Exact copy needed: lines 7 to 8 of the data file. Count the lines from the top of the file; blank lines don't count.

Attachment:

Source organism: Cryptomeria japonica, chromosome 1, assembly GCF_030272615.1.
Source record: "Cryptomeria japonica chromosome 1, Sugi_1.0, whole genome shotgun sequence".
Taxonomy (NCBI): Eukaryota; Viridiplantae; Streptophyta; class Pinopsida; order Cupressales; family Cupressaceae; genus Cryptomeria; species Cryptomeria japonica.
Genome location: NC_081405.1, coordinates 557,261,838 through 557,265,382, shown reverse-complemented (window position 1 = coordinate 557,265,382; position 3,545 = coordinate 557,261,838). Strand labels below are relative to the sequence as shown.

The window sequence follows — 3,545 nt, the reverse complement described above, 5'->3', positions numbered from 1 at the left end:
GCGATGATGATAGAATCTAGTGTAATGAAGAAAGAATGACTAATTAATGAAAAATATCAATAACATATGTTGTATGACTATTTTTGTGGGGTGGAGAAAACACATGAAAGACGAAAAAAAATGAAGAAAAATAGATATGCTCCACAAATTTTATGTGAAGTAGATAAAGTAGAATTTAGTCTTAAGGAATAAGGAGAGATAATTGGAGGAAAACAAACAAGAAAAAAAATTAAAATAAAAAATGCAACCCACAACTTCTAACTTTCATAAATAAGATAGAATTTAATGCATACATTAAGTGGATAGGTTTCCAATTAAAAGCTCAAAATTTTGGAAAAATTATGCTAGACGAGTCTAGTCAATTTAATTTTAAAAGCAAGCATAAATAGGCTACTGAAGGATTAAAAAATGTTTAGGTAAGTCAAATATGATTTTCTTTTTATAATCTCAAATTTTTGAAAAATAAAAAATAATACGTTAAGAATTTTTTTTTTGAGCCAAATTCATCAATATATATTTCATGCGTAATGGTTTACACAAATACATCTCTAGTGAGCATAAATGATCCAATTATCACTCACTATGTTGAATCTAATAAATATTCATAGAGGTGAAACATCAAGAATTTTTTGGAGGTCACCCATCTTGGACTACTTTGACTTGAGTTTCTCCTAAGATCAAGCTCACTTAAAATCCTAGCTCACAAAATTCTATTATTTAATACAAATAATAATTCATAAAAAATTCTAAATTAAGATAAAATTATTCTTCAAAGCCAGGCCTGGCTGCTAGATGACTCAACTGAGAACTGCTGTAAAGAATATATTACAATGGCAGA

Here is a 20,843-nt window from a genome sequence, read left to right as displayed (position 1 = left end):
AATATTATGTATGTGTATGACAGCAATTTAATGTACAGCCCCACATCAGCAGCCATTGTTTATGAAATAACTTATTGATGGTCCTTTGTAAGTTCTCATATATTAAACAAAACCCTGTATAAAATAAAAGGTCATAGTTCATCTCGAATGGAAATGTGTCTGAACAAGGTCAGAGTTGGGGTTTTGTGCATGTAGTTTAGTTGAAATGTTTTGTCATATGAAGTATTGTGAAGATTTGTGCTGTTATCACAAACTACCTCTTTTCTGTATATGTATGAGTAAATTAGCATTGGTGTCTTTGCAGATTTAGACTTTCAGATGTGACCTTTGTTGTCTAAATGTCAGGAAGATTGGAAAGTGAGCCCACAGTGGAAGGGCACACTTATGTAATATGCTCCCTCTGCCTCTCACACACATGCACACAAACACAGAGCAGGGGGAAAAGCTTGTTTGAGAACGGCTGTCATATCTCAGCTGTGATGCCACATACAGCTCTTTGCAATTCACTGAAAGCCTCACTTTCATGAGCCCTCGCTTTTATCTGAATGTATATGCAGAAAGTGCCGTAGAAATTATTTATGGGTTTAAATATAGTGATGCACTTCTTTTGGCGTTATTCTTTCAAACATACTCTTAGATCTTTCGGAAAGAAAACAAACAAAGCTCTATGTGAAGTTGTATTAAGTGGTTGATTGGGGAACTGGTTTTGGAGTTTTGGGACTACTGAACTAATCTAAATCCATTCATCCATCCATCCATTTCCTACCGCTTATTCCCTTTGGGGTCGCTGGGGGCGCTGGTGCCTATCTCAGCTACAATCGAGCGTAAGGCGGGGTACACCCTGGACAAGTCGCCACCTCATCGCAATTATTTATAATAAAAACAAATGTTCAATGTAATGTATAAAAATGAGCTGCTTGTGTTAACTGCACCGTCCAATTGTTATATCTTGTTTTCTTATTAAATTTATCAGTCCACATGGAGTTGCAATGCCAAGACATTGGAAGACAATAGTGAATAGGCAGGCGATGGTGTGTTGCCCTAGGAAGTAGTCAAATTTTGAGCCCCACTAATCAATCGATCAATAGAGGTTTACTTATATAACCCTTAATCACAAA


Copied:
Here is a 20,843-nt window from a genome sequence, read left to right as displayed (position 1 = left end):
AATATTATGTATGTGTATGACAGCAATTTAATGTACAGCCCCACATCAGCAGCCATTGTTTATGAAATAACTTATTGATGGTCCTTTGTAAGTTCTCATATATTAAACAAAACCCTGTATAAAATAAAAGGTCATAGTTCATCTCGAATGGAAATGTGTCTGAACAAGGTCAGAGTTGGGGTTTTGTGCATGTAGTTTAGTTGAAATGTTTTGTCATATGAAGTATTGTGAAGATTTGTGCTGTTATCACAAACTACCTCTTTTCTGTATATGTATGAGTAAATTAGCATTGGTGTCTTTGCAGATTTAGACTTTCAGATGTGACCTTTGTTGTCTAAATGTCAGGAAGATTGGAAAGTGAGCCCACAGTGGAAGGGCACACTTATGTAATATGCTCCCTCTGCCTCTCACACACATGCACACAAACACAGAGCAGGGGGAAAAGCTTGTTTGAGAACGGCTGTCATATCTCAGCTGTGATGCCACATACAGCTCTTTGCAATTCACTGAAAGCCTCACTTTCATGAGCCCTCGCTTTTATCTGAATGTATATGCAGAAAGTGCCGTAGAAATTATTTATGGGTTTAAATATAGTGATGCACTTCTTTTGGCGTTATTCTTTCAAACATACTCTTAGATCTTTCGGAAAGAAAACAAACAAAGCTCTATGTGAAGTTGTATTAAGTGGTTGATTGGGGAACTGGTTTTGGAGTTTTGGGACTACTGAACTAATCTAAATCCATTCATCCATCCATCCATTTCCTACCGCTTATTCCCTTTGGGGTCGCTGGGGGCGCTGGTGCCTATCTCAGCTACAATCGAGCGTAAGGCGGGGTACACCCTGGACAAGTCGCCACCTCATCGCAATTATTTATAATAAAAACAAATGTTCAATGTAATGTATAAAAATGAGCTGCTTGTGTTAACTGCACCGTCCAATTGTTATATCTTGTTTTCTTATTAAATTTATCAGTCCACATGGAGTTGCAATGCCAAGACATTGGAAGACAATAGTGAATAGGCAGGCGATGGTGTGTTGCCCTAGGAAGTAGTCAAATTTTGAGCCCCACTAATCAATCGATCAATAGAGGTTTACTTATATAACCCTTAATCACAAA